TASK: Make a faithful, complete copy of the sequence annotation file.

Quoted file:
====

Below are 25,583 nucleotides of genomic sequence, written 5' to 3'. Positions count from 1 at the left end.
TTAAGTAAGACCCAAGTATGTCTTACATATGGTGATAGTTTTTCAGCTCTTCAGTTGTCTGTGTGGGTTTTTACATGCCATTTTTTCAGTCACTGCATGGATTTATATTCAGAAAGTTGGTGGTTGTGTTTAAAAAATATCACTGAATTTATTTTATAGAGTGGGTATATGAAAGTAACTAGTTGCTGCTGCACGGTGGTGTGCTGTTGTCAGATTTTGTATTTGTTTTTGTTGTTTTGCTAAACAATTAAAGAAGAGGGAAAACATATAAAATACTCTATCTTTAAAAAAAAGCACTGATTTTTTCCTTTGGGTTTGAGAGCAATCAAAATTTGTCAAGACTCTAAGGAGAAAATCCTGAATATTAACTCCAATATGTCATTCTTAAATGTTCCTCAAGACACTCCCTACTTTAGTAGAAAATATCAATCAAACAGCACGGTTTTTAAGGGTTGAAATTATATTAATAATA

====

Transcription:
Below are 25,583 nucleotides of genomic sequence, written 5' to 3'. Positions count from 1 at the left end.
TTAAGTAAGACCCAAGTATGTCTTACATATGGTGATAGTTTTTCAGCTCTTCAGTTGTCTGTGTGGGTTTTTACATGCCATTTTTTCAGTCACTGCATGGATTTATATTCAGAAAGTTGGTGGTTGTGTTTAAAAAATATCACTGAATTTATTTTATAGAGTGGGTATATGAAAGTAACTAGTTGCTGCTGCACGGTGGTGTGCTGTTGTCAGATTTTGTATTTGTTTTTGTTGTTTTGCTAAACAATTAAAGAAGAGGGAAAACATATAAAATACTCTATCTTTAAAAAAAAGCACTGATTTTTTCCTTTGGGTTTGAGAGCAATCAAAATTTGTCAAGACTCTAAGGAGAAAATCCTGAATATTAACTCCAATATGTCATTCTTAAATGTTCCTCAAGACACTCCCTACTTTAGTAGAAAATATCAATCAAACAGCACGGTTTTTAAGGGTTGAAATTATATTAATAATA